When Loo-Chi Hu left China in 1948, he did not think it would be for ever.
However, 60 years later, 83-year-old Hu considers himself more Kiwi than Chinese.
Hu's life, which has seen him rescue stricken sailors and become a world authority on tai chi, is the subject of a documentary at this year's International Film Festival.
The Christchurch man is a reluctant film star.
"I actually I don't like it. Why should I publish myself?" said Hu at his Phillipstown home.
Hu left China in 1948 and travelled to Taiwan to work in the fishing industry. While Hu was away, Mao Zedong came to power in China and his father advised him to stay away.
It was not until 1995 that Hu was able to return.
In 1970, Hu helped rescue Norwegian adventurer Thor Heyerdahl during his crossing from Morocco to Barbados in a ship built from reeds.
"In Barbados they cannot find it. Lost," said Hu.
"So United Nations asked me to go and help them. There was nobody else. Looking for the boat lost on the ocean is very difficult. I know they came from Morocco so I know where they are from and where they end, and so I searched between them."
Hu located Heyerdahl after four days and three nightsand guided him into Bridgetown.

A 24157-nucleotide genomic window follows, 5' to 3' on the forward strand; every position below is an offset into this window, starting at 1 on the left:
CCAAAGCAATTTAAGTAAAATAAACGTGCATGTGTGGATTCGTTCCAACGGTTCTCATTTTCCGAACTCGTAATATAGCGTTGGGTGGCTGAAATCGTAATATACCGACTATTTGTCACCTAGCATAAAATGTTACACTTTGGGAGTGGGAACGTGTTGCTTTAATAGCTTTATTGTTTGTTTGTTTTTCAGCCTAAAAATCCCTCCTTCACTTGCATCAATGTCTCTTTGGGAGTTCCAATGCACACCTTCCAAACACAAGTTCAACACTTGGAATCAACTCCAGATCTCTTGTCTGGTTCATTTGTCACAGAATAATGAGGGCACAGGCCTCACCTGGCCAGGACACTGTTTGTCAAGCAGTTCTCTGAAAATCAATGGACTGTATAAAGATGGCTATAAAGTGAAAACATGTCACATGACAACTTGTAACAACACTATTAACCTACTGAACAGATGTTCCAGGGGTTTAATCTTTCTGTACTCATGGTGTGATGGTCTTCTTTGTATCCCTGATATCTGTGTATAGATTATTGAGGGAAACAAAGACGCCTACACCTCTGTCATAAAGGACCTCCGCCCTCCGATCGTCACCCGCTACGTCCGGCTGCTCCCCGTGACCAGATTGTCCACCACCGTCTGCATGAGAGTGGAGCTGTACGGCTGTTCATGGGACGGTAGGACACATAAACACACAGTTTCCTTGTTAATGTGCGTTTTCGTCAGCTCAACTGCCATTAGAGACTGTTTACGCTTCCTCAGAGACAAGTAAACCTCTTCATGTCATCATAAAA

After settling in New Zealand in the early 1970s, Hu designed commercial equipment for the then Marine Department. As a ship master, he worked on navigation and fishing gear for the New Zealand fishing industry.
Hu's expertise in fishing was only one string to his bow.
He has been teaching tai chi in Christchurch since 1971. In 1988, his pupils established the New Zealand National Tai Chi Chuan Association.
"Tai chi is not just a physical exercise, it is a mental exercise," said Hu.
"Before I learned tai chi, I learned the hard martial art and with the hard martial art your behaviour is hot and you sometimes fight with people. My father advised me to practise tai chi, and since I have never got in a fight."
In 2003, he released a DVD teaching people how to practise the art. He still has a 6am tai chi session every day and teaches students in a shed next to his house.
The documentary, called Huloo, Hu's nickname, features interviews with Hu and people he has influenced.
Wellington-based director and co-producer Robin Greenberg is a former tai chi student of Hu's.
"I hope people will find it as interesting and amazing, as I have," said Greenberg. "His life and career have been extraordinary. I feel he is a living treasure."
The film will screen at the New Zealand International Film Festival in Wellington and Christchurch in mid-July.
- The Press
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